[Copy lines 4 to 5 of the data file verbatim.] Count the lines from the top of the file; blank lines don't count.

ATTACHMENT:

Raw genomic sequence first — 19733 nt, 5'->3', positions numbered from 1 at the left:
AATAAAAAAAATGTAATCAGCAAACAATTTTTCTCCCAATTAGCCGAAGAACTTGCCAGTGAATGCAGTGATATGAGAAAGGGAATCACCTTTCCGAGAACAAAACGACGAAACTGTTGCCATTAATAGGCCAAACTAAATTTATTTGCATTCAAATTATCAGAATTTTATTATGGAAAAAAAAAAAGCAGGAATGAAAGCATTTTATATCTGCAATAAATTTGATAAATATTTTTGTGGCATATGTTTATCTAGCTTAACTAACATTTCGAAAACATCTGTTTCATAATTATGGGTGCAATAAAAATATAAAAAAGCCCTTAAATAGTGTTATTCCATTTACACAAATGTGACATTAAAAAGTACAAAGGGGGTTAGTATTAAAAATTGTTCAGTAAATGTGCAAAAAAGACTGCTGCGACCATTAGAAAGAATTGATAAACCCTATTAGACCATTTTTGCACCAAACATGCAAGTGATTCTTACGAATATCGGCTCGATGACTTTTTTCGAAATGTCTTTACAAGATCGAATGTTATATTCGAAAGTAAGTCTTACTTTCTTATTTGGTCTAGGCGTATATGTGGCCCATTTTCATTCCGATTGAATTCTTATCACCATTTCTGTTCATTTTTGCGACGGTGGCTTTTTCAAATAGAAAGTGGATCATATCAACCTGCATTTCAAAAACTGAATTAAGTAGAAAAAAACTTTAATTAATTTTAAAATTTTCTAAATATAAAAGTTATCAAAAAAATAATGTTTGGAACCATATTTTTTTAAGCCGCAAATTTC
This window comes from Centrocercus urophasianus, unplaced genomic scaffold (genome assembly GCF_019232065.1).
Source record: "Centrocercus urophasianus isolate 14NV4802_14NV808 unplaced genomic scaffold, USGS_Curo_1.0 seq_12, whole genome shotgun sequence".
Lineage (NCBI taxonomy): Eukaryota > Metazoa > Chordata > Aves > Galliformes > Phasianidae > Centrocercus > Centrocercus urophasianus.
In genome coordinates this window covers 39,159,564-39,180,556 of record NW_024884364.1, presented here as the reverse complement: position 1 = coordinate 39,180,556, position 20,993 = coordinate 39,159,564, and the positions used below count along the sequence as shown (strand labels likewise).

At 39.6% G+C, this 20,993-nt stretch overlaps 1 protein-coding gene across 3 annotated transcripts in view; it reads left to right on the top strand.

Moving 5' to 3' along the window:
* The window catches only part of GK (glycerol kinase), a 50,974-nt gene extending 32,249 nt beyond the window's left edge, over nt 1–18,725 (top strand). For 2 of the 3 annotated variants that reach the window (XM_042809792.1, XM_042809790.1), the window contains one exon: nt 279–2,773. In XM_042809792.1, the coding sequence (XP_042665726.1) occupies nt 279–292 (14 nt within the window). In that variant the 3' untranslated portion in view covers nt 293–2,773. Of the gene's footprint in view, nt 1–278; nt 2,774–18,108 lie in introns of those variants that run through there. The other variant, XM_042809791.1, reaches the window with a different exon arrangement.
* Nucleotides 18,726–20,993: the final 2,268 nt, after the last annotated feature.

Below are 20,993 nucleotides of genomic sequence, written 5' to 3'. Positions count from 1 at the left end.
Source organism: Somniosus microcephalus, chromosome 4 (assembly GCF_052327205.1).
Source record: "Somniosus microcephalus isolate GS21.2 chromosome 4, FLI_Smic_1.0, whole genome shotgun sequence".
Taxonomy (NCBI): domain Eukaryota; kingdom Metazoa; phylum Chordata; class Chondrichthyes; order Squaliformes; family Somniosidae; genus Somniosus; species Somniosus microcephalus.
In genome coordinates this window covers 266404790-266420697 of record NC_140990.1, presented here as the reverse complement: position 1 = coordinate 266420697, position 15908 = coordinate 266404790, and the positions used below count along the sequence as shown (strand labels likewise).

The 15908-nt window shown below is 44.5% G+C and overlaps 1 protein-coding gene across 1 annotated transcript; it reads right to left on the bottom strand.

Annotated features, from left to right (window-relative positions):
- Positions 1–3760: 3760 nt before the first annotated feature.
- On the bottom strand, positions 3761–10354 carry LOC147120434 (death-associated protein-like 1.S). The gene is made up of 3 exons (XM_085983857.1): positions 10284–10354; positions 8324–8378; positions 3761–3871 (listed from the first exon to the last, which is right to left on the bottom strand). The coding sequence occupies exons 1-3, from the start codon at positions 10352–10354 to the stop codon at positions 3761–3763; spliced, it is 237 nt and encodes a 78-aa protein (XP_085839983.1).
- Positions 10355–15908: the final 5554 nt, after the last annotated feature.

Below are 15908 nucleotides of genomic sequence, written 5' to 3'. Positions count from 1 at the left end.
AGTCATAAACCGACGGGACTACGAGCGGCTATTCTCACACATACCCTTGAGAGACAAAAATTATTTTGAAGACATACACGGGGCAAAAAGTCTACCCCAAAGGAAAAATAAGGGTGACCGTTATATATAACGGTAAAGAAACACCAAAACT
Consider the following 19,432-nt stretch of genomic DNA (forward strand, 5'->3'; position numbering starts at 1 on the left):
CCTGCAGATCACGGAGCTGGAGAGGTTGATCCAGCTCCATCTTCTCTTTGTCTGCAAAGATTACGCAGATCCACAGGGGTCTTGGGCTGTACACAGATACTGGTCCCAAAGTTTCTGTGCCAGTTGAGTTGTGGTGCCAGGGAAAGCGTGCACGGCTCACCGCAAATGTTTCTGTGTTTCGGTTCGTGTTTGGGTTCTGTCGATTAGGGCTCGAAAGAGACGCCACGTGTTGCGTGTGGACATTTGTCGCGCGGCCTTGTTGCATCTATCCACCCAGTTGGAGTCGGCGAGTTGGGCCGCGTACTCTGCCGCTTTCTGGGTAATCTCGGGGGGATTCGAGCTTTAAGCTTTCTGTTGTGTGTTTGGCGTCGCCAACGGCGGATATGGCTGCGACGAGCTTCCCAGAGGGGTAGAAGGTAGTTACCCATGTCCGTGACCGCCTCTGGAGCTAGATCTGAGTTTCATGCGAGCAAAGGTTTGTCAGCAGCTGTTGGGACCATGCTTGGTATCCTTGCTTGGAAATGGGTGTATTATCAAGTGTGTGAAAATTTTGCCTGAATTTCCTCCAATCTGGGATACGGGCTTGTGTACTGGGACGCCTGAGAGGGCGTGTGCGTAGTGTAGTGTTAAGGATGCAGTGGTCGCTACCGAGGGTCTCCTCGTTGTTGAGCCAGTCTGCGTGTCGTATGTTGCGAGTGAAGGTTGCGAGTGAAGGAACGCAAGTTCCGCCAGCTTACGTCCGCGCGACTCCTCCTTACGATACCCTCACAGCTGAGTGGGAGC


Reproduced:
Source record: "Centrocercus urophasianus isolate 14NV4802_14NV808 unplaced genomic scaffold, USGS_Curo_1.0 seq_12, whole genome shotgun sequence".
Lineage (NCBI taxonomy): Eukaryota > Metazoa > Chordata > Aves > Galliformes > Phasianidae > Centrocercus > Centrocercus urophasianus.